October 18, 2019 / 12:59 PM / a month ago

Indian central bank signals scope for more rate cuts to get economy on track

MUMBAI (Reuters) - India’s central bank monetary policy committee favors cutting interest rates and continuing with an accommodative stance until the economy is firmly on a recovery path, its minutes showed.

FILE PHOTO: A worker walks past the logo of Reserve Bank of India (RBI) inside its office in New Delhi, India July 8, 2019. REUTERS/Anushree Fadnavis/File Photo

A significant moderation in domestic demand at a time when inflation is seen staying well within mandated targets provides adequate monetary policy space to support economic growth, the Reserve Bank of India minutes released on Friday said.

The RBI this month cut rates by 25 basis points as expected, taking cumulative cuts to 135 bps so far in 2019.

India’s retail inflation rose close to the central bank’s medium-term target of 4% in September for the first time in 14 months but is expected to remain well within the mandated 2-6% band until first quarter of 2020/21 as per RBI projections.

The economy grew at its weakest pace since 2013 in the June quarter, expanding at just 5%, as consumer demand and government spending slowed amid the global trade frictions.

“This pronounced cyclical downswing suggests that the state of the economy will likely get worse before it gets better,” RBI executive director and committee member Michael Patra said.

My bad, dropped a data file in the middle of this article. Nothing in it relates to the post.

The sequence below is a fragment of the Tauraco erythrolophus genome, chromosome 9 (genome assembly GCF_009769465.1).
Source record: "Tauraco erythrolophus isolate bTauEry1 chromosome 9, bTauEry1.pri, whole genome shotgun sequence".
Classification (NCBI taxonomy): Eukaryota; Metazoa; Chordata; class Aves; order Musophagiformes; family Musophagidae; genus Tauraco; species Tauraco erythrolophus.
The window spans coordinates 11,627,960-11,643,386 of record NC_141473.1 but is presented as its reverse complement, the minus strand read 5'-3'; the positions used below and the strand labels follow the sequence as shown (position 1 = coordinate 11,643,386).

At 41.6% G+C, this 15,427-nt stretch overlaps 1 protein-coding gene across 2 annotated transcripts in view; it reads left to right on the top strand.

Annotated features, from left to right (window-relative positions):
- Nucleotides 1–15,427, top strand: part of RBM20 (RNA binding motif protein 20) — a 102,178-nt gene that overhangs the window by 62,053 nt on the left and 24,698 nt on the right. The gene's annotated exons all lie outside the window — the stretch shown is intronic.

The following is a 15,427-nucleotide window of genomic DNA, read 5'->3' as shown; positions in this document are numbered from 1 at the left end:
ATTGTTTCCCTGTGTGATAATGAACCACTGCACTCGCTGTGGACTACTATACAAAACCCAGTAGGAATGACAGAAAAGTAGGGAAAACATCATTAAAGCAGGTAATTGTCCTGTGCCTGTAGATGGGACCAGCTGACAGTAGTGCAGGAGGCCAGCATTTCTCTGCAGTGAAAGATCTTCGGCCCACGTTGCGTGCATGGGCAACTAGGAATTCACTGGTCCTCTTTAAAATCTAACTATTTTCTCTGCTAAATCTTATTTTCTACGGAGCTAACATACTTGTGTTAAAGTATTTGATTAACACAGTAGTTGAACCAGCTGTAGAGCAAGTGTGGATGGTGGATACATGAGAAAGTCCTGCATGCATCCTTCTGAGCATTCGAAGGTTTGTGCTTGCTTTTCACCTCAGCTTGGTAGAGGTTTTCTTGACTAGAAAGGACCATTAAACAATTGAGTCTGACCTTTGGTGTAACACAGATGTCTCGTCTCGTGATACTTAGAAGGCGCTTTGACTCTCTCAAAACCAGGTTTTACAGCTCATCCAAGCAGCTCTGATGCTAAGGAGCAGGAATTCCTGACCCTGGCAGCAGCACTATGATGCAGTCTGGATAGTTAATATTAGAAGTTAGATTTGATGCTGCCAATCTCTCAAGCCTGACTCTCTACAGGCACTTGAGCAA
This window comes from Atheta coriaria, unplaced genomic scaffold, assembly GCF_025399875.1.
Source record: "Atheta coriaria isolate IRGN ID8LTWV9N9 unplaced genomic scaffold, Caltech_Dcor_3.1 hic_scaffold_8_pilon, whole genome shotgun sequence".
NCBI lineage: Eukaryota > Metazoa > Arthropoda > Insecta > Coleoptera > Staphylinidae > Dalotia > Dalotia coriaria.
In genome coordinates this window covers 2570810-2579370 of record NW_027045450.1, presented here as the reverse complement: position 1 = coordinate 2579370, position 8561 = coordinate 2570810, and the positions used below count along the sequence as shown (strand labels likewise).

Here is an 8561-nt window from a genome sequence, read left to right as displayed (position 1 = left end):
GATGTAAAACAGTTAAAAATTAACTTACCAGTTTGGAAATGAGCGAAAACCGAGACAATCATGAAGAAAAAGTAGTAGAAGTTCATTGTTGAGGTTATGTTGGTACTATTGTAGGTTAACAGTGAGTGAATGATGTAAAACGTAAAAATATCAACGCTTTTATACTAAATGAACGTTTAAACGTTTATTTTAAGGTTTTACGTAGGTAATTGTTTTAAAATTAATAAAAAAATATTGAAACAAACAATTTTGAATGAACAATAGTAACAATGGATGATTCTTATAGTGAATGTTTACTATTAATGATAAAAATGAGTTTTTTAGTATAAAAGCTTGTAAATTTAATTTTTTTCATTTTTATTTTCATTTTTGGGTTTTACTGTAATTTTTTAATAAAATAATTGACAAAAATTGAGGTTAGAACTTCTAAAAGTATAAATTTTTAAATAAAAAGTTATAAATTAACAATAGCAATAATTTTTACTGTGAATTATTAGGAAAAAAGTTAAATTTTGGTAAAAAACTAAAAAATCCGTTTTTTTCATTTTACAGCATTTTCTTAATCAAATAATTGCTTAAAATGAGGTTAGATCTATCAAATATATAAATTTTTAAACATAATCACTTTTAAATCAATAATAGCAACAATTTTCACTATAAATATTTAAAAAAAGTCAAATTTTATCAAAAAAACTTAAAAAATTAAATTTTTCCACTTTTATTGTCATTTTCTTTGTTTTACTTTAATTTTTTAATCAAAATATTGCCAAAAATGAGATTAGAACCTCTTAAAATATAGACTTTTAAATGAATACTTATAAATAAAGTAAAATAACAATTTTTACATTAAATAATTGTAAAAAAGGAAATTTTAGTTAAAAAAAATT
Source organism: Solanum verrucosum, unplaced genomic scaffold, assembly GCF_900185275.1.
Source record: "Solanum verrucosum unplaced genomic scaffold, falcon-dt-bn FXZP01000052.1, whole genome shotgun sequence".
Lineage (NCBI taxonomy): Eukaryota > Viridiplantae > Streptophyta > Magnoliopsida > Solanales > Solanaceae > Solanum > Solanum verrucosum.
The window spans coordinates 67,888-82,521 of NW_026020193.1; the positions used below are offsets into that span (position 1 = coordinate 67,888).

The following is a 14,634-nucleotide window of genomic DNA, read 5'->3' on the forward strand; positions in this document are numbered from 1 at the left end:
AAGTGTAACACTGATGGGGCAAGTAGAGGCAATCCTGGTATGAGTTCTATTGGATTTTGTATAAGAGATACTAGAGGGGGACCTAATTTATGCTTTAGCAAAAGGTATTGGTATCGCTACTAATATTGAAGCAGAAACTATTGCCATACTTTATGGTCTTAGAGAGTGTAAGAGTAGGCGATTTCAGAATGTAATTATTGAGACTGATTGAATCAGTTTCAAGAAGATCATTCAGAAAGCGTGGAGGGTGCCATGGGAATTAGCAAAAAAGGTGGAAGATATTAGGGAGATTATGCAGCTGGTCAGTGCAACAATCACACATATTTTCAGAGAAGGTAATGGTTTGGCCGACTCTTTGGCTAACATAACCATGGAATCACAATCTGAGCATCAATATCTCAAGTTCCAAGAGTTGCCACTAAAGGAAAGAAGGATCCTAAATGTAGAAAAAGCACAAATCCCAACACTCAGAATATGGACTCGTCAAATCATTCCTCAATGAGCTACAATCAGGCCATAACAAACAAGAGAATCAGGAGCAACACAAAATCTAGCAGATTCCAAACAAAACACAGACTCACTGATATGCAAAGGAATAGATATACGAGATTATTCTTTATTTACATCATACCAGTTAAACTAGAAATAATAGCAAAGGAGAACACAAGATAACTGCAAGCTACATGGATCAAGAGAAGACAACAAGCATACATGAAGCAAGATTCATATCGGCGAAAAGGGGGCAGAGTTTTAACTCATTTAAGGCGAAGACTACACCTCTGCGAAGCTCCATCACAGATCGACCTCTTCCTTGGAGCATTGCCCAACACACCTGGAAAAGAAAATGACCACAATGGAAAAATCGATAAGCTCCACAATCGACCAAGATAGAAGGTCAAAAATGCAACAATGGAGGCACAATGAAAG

India has in recent weeks announced measures including a cut in corporate tax rates, steps to revive the crisis-hit autos sector, small businesses, and its troubled shadow banks to calm investor nerves and lift consumer sentiment.

The fiscal measures have raised concerns of missing a fiscal deficit target of 3.3% for 2019/20 fiscal year but India’s finance minister has assured markets they will meet the target.

RBI Governor Shaktikanta Das, however, said there is a need to be watchful of the fiscal situation.

The central bank at its policy review also lowered its growth forecast for the current fiscal year to 6.1% from 6.9% and most members suggested the recovery in growth may take longer than previous expected.

“Monetary policy ... cannot be a permanent form of stimulus ... further monetary policy action will depend on the evolving growth-inflation dynamics,” member Chetan Ghate said.

Reporting by Swati Bhat; Editing by Alexander Smith

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